Fiat Chrysler work schedules helped kill UAW deal – USA TODAY
DETROIT — Frustration with a type of work schedule that some describe as inhuman — when employees work four, 10-hour shifts per week and switch from late-night shifts to predawn starts within a few days — contributed heavily to the rejection of a UAW labor deal last week.
“Alternative work schedules,” as they are called at Fiat Chrysler Automobiles, have become increasingly common across the auto industry because they let plants keep the line running for four extra hours per day without paying significant overtime.
“It deprives people of sleep and damages their health,” said John Klik, who retired a year and a half ago from the Warren Stamping Plant. “Anyone with a young family is screwed. It’s not a life. It’s an existence.”
The UAW’s tentative deal with Fiat Chrysler was rejected last week with 65% of Fiat Chrysler union members voting it down. Workers cited entry-level pay, but the work schedule issue has been bubbling for some time, and workers had been looking for more relief.
Under the Fiat Chrysler alternative schedule, plants churn out cars or trucks 20 hours per day, instead of the usual 16, and few workers (if any) earn overtime, even if they work on a Saturday.
The labor agreement would have provided for paying time and a quarter for Saturday hours. But most workers want regular eight-hour shifts with more traditional opportunities for overtime.
“I did it for four and half months, and it’s depressing,” said Tim Manriquez, a skilled-trades worker at a Kokomo, Ind., transmission plant. “After 10 hours, by the time you get home, everything is closed. It’s hard to get anything done outside work.”
What would Manriquez propose?
“Go back to five, eight-hour days. That’s what everyone wants,” he said.
That takes out the four extra hours of output and raises the possibility that some workers will put in overtime when sales are strong.
Much like the two-tier wage structure the UAW agreed to when the automakers were on the brink of failure in 2009, the alternative work schedules were sold as a way to keep production and jobs in the U.S. Now, both concessions are hard to undo.
Fiat Chrysler has been using alternative schedules since 2011, when sales of Ram pickups and Jeep SUVs began rising. That year’s labor contract enabled the UAW’s vice president for the Chrysler department, then General Holiefield, to approve the details of shift schedules.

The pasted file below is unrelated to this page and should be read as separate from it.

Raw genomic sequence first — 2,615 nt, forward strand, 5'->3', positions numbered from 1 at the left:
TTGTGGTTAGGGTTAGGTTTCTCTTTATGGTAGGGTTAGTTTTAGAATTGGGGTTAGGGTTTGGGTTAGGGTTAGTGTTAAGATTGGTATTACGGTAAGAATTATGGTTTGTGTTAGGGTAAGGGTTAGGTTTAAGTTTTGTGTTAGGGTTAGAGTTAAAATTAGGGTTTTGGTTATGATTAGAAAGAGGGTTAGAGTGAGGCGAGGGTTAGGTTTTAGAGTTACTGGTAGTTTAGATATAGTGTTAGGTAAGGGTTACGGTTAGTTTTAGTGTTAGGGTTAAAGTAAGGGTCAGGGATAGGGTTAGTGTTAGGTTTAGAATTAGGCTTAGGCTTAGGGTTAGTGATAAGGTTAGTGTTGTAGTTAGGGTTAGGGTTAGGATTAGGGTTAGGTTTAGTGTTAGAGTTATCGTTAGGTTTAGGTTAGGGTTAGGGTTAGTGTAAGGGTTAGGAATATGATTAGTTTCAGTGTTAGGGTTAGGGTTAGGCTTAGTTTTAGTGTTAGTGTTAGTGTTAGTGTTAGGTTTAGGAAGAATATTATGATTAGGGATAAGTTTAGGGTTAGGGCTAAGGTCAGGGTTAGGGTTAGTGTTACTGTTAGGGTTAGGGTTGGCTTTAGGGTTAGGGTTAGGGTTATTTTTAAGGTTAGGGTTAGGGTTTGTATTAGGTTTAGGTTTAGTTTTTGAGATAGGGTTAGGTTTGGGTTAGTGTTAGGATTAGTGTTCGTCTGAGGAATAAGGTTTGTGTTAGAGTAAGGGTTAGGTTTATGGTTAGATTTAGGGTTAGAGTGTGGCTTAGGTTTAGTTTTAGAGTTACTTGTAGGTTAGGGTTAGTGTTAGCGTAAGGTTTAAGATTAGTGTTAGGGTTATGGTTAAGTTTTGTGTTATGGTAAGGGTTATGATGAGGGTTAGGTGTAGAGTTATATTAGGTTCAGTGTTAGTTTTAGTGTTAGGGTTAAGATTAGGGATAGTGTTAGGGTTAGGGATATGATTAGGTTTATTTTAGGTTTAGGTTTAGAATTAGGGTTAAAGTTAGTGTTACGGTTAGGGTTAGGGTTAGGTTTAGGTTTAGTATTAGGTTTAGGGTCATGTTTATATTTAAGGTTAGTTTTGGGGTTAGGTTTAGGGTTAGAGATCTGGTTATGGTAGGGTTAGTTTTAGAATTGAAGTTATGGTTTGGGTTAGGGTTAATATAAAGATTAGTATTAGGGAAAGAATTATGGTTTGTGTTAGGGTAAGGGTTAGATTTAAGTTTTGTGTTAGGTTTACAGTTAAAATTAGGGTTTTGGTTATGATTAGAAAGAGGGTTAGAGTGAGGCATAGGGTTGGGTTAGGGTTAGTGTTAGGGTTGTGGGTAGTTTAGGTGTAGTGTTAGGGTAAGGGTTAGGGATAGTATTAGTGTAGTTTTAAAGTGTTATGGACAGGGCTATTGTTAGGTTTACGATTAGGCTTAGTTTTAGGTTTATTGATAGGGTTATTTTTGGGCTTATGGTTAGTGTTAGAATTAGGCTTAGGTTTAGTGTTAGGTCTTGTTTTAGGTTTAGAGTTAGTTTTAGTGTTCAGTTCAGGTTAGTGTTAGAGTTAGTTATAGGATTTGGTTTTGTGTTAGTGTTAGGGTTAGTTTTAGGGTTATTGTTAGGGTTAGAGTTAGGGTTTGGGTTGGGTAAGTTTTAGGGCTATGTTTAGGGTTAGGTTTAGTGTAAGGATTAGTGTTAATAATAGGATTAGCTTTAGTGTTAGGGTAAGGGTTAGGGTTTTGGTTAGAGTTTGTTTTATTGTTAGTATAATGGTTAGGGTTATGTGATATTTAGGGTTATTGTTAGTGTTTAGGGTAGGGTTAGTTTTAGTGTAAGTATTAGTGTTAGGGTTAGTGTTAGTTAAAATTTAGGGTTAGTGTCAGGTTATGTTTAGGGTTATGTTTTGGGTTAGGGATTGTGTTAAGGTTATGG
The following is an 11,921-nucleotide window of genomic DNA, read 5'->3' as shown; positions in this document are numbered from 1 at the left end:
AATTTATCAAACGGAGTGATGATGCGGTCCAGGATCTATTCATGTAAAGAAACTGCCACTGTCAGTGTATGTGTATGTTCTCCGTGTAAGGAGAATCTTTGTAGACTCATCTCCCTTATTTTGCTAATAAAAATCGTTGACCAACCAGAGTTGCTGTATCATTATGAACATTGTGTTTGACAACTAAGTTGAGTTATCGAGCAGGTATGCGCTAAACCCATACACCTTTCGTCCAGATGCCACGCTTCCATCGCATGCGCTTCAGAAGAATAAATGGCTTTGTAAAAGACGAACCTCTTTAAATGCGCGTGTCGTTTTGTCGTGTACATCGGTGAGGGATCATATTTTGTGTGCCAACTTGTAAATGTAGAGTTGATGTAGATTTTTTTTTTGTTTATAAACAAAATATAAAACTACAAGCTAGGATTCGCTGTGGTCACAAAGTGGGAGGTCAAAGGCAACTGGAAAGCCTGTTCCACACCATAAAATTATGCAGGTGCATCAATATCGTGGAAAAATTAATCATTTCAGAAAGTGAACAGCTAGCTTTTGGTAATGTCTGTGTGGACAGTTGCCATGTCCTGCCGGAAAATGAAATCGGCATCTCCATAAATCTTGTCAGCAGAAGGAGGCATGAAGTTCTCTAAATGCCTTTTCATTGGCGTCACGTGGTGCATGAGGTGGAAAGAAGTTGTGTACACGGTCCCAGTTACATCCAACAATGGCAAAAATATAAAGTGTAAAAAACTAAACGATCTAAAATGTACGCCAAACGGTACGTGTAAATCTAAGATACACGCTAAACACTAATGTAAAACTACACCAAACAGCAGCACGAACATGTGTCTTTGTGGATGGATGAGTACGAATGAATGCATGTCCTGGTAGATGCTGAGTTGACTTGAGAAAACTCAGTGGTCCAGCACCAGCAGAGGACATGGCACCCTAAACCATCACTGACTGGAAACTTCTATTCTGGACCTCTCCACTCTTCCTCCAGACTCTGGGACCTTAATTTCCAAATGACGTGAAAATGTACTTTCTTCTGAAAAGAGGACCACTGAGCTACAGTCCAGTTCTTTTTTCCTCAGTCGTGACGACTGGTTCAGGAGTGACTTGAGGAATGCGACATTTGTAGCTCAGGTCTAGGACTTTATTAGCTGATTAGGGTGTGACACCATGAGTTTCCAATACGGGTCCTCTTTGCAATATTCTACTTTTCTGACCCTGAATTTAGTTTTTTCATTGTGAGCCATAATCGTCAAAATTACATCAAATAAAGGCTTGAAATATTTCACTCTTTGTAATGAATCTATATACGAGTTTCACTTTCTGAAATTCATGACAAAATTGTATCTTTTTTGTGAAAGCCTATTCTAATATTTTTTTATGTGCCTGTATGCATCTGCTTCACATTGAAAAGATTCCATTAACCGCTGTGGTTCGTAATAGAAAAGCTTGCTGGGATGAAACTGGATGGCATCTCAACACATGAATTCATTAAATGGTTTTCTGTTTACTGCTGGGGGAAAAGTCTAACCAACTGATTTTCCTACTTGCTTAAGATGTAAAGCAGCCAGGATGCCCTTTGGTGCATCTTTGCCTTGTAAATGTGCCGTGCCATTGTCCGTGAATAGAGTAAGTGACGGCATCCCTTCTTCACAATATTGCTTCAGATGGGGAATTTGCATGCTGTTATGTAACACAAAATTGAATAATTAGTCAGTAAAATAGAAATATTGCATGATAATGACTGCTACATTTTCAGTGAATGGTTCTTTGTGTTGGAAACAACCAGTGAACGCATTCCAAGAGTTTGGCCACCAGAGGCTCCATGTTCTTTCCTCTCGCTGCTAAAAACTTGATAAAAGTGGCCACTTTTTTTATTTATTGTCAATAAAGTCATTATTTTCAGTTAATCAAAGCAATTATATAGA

General Motors uses a range of work schedules, but it currently has no plants where any one shift swings from days to nights in the same week, according to a company spokesman.
Ford uses variations of Fiat Chrysler’s schedule, but gauging the level of discontent over it is difficult because Ford is not as far along in its UAW negotiations this year.
Gary Walkowicz, bargaining chairman at Local 600, which represents workers at Ford’s Dearborn Truck Plant, said schedules aren’t the first issue workers bring up when discussing what they want in a new agreement, perhaps because the 10-hour shifts have been in place longer. “But if you bring it up, they will say they don’t like it,” he said of Ford’s schedule, in which one crew works shifts between days and nights, working Monday night, then Friday and Saturday days and then Sunday night.
“It’s how it disrupts your life. It is not a humane way to work and not a healthy way to live,” Walkowicz said. “More compensation doesn’t fix it,” he said of the Fiat Chrysler agreement that provides double time for Sundays.
A recent Harvard Medical School study that found a quarter of all U.S. workers have insomnia, costing U.S. employers $63 billion in lost productivity each year.
“Studies have indicated that those (who) work across (the) night shift do have higher incident of cardiovascular disease. It is physiologically more stressful and sociologically more stressful,” said Bill Davis, vice president of operations at Circadian, a company that advises companies that run production and deliver services on a 24/7 basis.
Some have tied this type of worker issue to lowered product quality, including increased recalls of vehicles, but there is no research that shows alternative work schedules are causing increased quality problems.
“The company would have data that sheds light on that issue,” said Peter Berg, professor of employment relations at Michigan State University’s School of Human Resources and Labor Relations. While the schedules help increase production, Berg said the union might want to ask for evidence that savings from not paying overtime exceeds the cost of quality and safety recalls.
Contributing: Alisa Priddle, Detroit Free Press
Warren Stamping Plant
A Shift: 6:30 a.m. to 4:30 p.m. Monday to Thursday
B Shift: 4:30 p.m. to 2:30 a.m. Wednesday to Saturday
C Shift: 4:30 p.m. to 2:30 a.m. Monday and Tuesday; off Wednesday and Thursday, then 6:30 a.m. to 4:30 p.m. Friday and Saturday
A Shift: 6 a.m. to 4:30 p.m. Monday to Thursday
B Shift: 4:30 p.m. to 3 a,m. Wednesday to Saturday
C Shift: 7:30 p.m. to 6 a.m. Sunday, and Monday into Tuesday; off Wednesday and Thursday, then 6:30 a.m. to 2:30 p.m. Friday and Saturday